When there was an issue to be consulted, the Prophet would especially ask Abu Bakr’s opinion. Abu Bakr was also known with his knowledge and his literary personality. He was one of the few literate people at that time. He was one of the scribes of Prophet, even one of the scribes of the revelation. The Prophet would take Abu Bakr with him when going out of Mecca.
Abu Bakr knew the whole Qur’an by memory and he could recite it very well. He was one of the companions from whom the different ways of recitation (wajh) were narrated. He also knew the interpretation of the Holy Qur’an like he knew its literal meaning very well. The Prophet put him in charge of leading the prayers in place of him, which shows the strength of Abu Bakr’s knowledge of the Holy Qur’an.
Abu Bakr also knew the sunnah of the Prophet. The Companions consulted him about various matters and he delivered what he learnt from the Prophet to people.
As for his administrative and military character, during his 2-year long caliphate, he established peace and tranquility in society by ending the ridda (apostasy) incidents. He also established the unity among the Muslims. Later, he attempted to conquer the neighboring two major states, i.e. Iran and the Byzantine, and succeeded in this attempt. His administrative and military skills had a big role in these achievements. He was a statesman who knew how to act in both domestic and foreign policy. He attached importance to consultation. He chose the army commanders from those who could properly do the task. He would not neglect to give them useful and necessary tactics. He would thoroughly inquire about the conditions of the region to which he sent the army and make the necessary arrangements according to his findings. He was meticulous about meeting army’s needs for weapons and other equipment. He would secretly inspect his governors and listen to people’s complaints. When he came across with an injustice he would try to eliminate it. He said that “The weak among you shall be strong with me until their rights have been vindicated; and the strong among you shall he weak with me until, if the Lord wills, I have taken what is due from them.”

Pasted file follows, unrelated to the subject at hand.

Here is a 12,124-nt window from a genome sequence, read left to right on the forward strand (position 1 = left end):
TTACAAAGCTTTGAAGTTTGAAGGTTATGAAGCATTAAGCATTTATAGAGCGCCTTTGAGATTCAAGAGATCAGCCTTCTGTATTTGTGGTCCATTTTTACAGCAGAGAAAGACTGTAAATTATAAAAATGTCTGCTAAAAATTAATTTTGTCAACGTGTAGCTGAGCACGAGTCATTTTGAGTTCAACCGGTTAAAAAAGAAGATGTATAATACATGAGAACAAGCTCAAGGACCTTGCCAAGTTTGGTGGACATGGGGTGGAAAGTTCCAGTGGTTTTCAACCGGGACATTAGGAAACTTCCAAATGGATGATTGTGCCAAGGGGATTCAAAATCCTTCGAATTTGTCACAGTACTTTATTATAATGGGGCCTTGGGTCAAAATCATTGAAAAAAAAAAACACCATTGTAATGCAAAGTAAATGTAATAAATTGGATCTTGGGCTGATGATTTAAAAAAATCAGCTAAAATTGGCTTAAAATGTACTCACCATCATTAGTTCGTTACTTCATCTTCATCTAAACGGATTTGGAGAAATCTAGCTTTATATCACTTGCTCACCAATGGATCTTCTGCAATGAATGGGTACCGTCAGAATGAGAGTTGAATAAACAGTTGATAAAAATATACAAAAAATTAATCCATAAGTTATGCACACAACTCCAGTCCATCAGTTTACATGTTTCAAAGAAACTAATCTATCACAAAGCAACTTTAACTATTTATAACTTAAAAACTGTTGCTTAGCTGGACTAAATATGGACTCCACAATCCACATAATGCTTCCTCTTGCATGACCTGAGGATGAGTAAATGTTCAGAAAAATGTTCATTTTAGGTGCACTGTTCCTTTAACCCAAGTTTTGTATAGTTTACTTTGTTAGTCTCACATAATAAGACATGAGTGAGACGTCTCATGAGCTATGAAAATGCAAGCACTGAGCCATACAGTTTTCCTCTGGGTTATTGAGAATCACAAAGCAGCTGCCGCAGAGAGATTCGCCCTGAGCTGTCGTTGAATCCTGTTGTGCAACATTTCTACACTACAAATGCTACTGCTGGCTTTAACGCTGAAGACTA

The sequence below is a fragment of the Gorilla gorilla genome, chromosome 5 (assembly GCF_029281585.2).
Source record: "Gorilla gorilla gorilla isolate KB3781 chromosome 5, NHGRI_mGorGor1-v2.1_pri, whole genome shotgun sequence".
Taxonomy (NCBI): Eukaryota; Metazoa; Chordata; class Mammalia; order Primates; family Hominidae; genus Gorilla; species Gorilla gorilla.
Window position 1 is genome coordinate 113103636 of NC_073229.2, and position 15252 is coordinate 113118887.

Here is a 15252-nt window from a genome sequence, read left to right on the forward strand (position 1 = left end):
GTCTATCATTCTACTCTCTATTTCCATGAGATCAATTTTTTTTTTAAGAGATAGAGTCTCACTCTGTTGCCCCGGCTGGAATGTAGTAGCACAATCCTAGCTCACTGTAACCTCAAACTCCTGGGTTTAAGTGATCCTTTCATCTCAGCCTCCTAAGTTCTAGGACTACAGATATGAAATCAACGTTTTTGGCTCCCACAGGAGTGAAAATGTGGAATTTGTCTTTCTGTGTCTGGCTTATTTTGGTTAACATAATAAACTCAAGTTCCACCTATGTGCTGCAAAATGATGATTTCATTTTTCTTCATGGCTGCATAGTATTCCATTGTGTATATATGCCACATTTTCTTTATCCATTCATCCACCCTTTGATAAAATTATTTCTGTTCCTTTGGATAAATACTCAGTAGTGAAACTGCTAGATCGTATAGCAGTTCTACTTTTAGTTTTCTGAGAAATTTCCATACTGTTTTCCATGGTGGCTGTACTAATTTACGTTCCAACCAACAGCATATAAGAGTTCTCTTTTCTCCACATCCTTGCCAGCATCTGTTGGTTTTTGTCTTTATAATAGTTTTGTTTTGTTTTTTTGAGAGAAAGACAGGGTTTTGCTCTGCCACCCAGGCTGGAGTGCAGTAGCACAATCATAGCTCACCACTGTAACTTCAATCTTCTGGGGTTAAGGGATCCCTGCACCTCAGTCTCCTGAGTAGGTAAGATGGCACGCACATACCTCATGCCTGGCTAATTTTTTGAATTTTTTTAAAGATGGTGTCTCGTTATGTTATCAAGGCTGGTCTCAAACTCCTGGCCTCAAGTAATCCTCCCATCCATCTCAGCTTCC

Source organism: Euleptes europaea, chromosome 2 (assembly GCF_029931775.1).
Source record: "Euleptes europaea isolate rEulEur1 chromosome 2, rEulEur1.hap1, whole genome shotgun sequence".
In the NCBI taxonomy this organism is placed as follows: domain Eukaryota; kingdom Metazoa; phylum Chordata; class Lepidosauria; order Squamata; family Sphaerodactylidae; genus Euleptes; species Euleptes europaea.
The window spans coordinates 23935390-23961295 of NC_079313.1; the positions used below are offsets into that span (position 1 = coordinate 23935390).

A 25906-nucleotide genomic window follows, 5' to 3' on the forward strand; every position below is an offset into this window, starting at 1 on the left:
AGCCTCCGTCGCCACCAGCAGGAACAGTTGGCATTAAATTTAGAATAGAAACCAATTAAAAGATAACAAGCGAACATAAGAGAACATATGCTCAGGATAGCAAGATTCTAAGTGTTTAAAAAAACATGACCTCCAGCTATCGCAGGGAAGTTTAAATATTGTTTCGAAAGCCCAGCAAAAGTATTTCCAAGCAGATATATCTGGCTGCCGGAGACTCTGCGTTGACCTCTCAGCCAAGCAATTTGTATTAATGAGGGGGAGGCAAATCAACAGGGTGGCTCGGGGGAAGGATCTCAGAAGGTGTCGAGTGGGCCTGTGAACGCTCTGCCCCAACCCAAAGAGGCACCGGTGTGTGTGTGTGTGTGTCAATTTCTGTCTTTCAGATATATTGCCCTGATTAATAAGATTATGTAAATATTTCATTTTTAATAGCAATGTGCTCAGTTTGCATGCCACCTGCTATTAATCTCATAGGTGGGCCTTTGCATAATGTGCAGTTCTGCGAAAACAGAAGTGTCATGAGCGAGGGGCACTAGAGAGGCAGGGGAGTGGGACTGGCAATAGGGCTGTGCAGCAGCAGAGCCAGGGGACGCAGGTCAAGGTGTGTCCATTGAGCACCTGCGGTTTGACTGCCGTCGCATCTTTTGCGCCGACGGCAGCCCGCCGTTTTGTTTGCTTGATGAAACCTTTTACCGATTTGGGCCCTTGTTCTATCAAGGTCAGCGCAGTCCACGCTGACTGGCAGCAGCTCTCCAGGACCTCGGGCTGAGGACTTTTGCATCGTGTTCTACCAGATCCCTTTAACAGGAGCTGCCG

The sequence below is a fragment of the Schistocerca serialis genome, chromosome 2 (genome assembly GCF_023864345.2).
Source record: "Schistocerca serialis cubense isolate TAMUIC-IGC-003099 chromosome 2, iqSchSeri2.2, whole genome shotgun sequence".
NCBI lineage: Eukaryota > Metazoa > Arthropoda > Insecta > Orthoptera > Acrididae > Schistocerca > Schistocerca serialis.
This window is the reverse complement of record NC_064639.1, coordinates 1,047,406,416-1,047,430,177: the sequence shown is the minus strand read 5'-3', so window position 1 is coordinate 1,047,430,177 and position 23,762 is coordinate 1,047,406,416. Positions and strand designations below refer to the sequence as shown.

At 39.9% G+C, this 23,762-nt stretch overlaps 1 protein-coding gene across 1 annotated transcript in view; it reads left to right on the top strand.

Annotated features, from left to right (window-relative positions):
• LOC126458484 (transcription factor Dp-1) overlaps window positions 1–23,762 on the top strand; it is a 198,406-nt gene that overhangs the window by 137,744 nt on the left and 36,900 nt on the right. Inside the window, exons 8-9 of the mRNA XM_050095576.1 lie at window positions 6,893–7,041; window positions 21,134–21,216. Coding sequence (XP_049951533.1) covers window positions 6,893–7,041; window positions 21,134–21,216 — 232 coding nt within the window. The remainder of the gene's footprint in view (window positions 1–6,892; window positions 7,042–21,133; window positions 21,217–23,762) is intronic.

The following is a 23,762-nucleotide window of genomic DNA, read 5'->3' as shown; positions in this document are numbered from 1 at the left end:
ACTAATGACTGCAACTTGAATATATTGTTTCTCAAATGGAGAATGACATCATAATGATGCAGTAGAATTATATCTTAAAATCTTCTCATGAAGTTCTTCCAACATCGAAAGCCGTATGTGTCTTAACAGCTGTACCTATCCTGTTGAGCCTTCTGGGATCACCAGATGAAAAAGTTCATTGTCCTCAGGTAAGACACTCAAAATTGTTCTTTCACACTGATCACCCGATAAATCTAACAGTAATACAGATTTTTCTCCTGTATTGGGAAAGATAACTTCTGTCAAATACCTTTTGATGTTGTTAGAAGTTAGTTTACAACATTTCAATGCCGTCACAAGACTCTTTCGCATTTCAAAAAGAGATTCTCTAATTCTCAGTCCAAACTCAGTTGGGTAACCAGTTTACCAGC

Conclusion: Abu Bakr united the Muslims who were in danger of dissolution after the death of the Prophet (pbuh), established the state authority again, compiled the Holy Qur’an into a book form, managed to spread Islam out of the Arabian Peninsula through Syria, Palestine and Iraq for the first time. Moreover, he was called as Halifat al-Rasulullah (Caliph of the Prophet).
Source: Islamic History Book, Erkam Publishing.